A step by step guide on how to choose and successfully attain an undergraduate University Degree education in America.
The discovery and imparting of knowledge are the essential undertakings of any university. Such purposes determined John Carroll, SJ's modest and surprisingly ecumenical proposal to establish an academy on the banks of the Potomac for the education of the young in the early republic. What began earnestly in 1789 still continues today: the idea of Georgetown University as a Catholic university situated squarely in the American experience.
Beautifully designed with over 300 illustrations and photographs, A History of Georgetown University tells the remarkable story of the administrators, boards, faculty, students, and programs that have made Georgetown a leading institution of higher education. With a keen eye for detail, historian Robert Emmett Curran -- a member of the Georgetown community for over three decades -- explores the broader perspective of Georgetown's sense of identity and its place in American culture.
Volume One traces Georgetown's evolution during its first century, from its beginnings as an academy within the American Catholic community of the Revolutionary War era through its flowering as a college before the Civil War to its postbellum achievements as a university. Volume Two highlights the efforts of administrators and faculty over the next seventy-five years to make Georgetown an ascending and increasingly diverse institution with a range of graduate programs and professional schools. Volume Three examines Georgetown's remarkable rise to prominence as an internationally recognized research university -- both culturally engaged and cosmopolitan while remaining grounded in its Catholic and Jesuit character.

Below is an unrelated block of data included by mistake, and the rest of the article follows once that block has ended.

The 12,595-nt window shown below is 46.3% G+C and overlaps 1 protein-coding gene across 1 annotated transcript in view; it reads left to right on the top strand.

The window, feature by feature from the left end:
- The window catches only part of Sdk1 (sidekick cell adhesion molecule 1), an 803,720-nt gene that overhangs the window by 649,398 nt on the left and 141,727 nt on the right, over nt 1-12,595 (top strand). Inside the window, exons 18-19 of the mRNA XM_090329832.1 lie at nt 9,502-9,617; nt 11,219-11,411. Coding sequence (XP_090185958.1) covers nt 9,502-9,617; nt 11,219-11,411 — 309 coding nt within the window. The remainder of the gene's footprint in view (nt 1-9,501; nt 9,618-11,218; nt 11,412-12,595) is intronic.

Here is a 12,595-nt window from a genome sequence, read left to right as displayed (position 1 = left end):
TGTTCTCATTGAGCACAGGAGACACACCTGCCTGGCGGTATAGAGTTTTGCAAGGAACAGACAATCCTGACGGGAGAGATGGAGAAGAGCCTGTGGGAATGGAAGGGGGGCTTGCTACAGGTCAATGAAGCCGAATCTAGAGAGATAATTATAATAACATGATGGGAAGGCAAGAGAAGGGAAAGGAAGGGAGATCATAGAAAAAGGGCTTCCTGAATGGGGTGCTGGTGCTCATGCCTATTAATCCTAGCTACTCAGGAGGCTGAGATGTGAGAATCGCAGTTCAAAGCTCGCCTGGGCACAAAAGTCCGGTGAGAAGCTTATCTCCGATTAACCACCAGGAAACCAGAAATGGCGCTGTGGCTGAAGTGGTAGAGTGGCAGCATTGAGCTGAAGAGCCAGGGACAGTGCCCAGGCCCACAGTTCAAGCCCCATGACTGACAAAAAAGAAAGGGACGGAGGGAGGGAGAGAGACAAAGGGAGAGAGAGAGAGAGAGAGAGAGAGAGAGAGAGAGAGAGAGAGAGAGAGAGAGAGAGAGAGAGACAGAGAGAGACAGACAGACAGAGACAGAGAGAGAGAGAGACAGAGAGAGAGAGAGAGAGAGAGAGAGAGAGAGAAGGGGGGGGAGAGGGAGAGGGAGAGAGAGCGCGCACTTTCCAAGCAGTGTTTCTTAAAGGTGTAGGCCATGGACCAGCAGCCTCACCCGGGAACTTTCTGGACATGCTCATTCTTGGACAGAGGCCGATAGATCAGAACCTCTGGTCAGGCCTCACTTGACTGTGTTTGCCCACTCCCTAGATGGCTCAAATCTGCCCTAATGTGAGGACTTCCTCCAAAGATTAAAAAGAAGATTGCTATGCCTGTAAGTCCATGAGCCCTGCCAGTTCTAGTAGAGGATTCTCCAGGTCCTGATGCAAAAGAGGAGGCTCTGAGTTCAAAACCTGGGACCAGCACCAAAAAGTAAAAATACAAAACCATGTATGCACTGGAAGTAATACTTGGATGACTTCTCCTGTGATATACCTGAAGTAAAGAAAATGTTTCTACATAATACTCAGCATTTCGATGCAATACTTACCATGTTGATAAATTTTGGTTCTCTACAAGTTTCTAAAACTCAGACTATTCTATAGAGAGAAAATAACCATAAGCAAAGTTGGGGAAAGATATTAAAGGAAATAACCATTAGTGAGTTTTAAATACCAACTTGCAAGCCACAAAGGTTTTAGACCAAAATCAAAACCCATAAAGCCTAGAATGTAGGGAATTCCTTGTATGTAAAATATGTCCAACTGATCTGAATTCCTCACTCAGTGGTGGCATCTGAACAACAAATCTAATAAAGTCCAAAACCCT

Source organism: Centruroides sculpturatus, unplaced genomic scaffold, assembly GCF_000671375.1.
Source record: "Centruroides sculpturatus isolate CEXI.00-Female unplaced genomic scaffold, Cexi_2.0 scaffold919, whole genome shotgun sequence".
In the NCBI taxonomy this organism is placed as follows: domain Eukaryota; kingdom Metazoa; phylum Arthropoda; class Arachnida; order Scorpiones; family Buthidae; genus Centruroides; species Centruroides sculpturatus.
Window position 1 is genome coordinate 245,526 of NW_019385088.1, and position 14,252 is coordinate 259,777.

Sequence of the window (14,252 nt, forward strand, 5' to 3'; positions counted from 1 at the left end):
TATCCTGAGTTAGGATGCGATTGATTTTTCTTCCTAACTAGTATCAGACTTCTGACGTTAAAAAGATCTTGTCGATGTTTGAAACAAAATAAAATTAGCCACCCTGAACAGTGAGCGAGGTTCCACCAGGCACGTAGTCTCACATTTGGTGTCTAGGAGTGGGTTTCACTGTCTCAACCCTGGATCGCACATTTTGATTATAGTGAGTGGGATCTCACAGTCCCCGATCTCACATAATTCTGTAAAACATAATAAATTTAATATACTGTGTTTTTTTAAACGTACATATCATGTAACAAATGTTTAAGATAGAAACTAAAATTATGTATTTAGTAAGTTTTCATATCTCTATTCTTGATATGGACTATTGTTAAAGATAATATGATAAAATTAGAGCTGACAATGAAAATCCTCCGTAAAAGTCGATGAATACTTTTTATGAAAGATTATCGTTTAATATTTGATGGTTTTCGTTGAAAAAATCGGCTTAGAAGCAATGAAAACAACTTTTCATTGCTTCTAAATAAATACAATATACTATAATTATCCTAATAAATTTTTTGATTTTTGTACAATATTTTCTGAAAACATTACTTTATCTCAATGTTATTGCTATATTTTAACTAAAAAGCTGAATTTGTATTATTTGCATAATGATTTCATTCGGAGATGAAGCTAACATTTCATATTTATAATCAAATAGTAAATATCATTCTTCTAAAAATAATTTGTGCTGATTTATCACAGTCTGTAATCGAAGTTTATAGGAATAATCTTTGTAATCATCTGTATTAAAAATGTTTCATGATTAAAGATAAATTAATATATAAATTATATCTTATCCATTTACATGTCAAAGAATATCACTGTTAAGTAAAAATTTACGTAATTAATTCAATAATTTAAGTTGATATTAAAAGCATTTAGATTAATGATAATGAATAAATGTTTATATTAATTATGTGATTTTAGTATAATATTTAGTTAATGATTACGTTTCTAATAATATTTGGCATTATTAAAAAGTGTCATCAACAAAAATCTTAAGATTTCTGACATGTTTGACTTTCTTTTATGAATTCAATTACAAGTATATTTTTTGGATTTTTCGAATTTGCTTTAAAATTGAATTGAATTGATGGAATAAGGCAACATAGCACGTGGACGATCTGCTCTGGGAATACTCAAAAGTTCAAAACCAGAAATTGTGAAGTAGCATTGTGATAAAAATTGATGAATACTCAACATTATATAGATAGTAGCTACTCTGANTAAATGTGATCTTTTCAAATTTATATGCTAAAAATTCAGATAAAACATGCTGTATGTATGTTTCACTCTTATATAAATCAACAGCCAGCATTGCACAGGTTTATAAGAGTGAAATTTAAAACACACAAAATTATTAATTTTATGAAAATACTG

Each volume features numerous illustrations, photographs, and appendices that include student demographics, enrollments, and lists of board members.
The next decade will be transformative for the higher education sector. Government funding is decreasing. Through their marketing activities universities have created the 'student consumer.' The student consumer is prepared to shop around, compare prices and value, and once purchased expects a return on their investment. Disruptive innovations are challenging traditional forms of learning and in many cases are viewed as better alternatives to traditional learning in the classroom. Competition from private educational providers is increasing. Their cost base is lower, and their customer focus is superior. In short, universities around the world are facing a perfect storm. While experts don't expect the higher education sector to collapse under these challenges, they do believe that for some institutions the future looks bleak. If universities are to avoid closures or mergers, they will need to adopt a market-oriented approach. This timely book urges readers to view students as customers and focuses on how universities need to reinvent themselves in order to stay relevant. Striking a difference between market-oriented and marketing, the authors provide various examples of institutions around the world that are making efforts to reposition themselves. Additionally, this book delves into the issue of undervalued faculty, arguing that education practices are in desperate need of being reimagined due to the abundance of MOOCs and adaptive and experiential learning practices within universities these days. Both university and academic leaders alike, including presidents, provosts, deans, and faculty will find value in the instructional aspects of this book as they relate to their involvement with institutional advancement agendas as well as providing insight into the changing nature of higher education and the evolving definition of what an academic career now entails.
Uni Hotel Articles
Uni Hotel Books